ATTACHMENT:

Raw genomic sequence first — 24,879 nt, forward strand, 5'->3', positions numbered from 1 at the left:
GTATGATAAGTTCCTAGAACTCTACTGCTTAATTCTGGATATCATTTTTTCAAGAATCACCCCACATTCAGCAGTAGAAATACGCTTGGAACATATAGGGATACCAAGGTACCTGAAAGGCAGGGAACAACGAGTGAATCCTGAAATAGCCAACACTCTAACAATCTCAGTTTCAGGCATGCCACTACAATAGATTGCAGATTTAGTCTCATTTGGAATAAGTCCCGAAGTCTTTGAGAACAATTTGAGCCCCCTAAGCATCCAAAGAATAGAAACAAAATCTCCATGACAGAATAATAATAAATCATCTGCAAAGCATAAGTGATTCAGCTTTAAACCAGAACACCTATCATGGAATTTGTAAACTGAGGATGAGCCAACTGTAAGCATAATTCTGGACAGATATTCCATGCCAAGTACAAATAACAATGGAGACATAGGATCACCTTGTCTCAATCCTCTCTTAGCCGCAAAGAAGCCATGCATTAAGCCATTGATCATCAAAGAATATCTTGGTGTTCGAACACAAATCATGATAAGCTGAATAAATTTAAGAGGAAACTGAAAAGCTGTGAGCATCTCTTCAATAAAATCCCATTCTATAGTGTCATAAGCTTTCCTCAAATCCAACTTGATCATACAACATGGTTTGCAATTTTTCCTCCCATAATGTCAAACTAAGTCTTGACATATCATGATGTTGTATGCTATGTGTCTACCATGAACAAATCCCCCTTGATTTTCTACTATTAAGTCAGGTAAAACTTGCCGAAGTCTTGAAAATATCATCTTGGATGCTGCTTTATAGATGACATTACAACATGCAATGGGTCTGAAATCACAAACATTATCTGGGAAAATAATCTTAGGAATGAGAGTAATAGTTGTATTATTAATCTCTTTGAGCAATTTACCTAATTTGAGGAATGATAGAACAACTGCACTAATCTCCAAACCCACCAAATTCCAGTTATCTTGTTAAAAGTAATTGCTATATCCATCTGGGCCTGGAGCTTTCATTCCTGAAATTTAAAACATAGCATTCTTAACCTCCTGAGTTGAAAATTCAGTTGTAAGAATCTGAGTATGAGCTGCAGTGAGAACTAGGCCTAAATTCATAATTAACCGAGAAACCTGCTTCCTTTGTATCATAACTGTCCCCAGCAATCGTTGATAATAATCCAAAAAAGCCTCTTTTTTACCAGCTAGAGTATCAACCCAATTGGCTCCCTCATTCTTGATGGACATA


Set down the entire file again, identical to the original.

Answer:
Raw genomic sequence first — 24,879 nt, forward strand, 5'->3', positions numbered from 1 at the left:
GTATGATAAGTTCCTAGAACTCTACTGCTTAATTCTGGATATCATTTTTTCAAGAATCACCCCACATTCAGCAGTAGAAATACGCTTGGAACATATAGGGATACCAAGGTACCTGAAAGGCAGGGAACAACGAGTGAATCCTGAAATAGCCAACACTCTAACAATCTCAGTTTCAGGCATGCCACTACAATAGATTGCAGATTTAGTCTCATTTGGAATAAGTCCCGAAGTCTTTGAGAACAATTTGAGCCCCCTAAGCATCCAAAGAATAGAAACAAAATCTCCATGACAGAATAATAATAAATCATCTGCAAAGCATAAGTGATTCAGCTTTAAACCAGAACACCTATCATGGAATTTGTAAACTGAGGATGAGCCAACTGTAAGCATAATTCTGGACAGATATTCCATGCCAAGTACAAATAACAATGGAGACATAGGATCACCTTGTCTCAATCCTCTCTTAGCCGCAAAGAAGCCATGCATTAAGCCATTGATCATCAAAGAATATCTTGGTGTTCGAACACAAATCATGATAAGCTGAATAAATTTAAGAGGAAACTGAAAAGCTGTGAGCATCTCTTCAATAAAATCCCATTCTATAGTGTCATAAGCTTTCCTCAAATCCAACTTGATCATACAACATGGTTTGCAATTTTTCCTCCCATAATGTCAAACTAAGTCTTGACATATCATGATGTTGTATGCTATGTGTCTACCATGAACAAATCCCCCTTGATTTTCTACTATTAAGTCAGGTAAAACTTGCCGAAGTCTTGAAAATATCATCTTGGATGCTGCTTTATAGATGACATTACAACATGCAATGGGTCTGAAATCACAAACATTATCTGGGAAAATAATCTTAGGAATGAGAGTAATAGTTGTATTATTAATCTCTTTGAGCAATTTACCTAATTTGAGGAATGATAGAACAACTGCACTAATCTCCAAACCCACCAAATTCCAGTTATCTTGTTAAAAGTAATTGCTATATCCATCTGGGCCTGGAGCTTTCATTCCTGAAATTTAAAACATAGCATTCTTAACCTCCTGAGTTGAAAATTCAGTTGTAAGAATCTGAGTATGAGCTGCAGTGAGAACTAGGCCTAAATTCATAATTAACCGAGAAACCTGCTTCCTTTGTATCATAACTGTCCCCAGCAATCGTTGATAATAATCCAAAAAAGCCTCTTTTTTACCAGCTAGAGTATCAACCCAATTGGCTCCCTCATTCTTGATGGACATA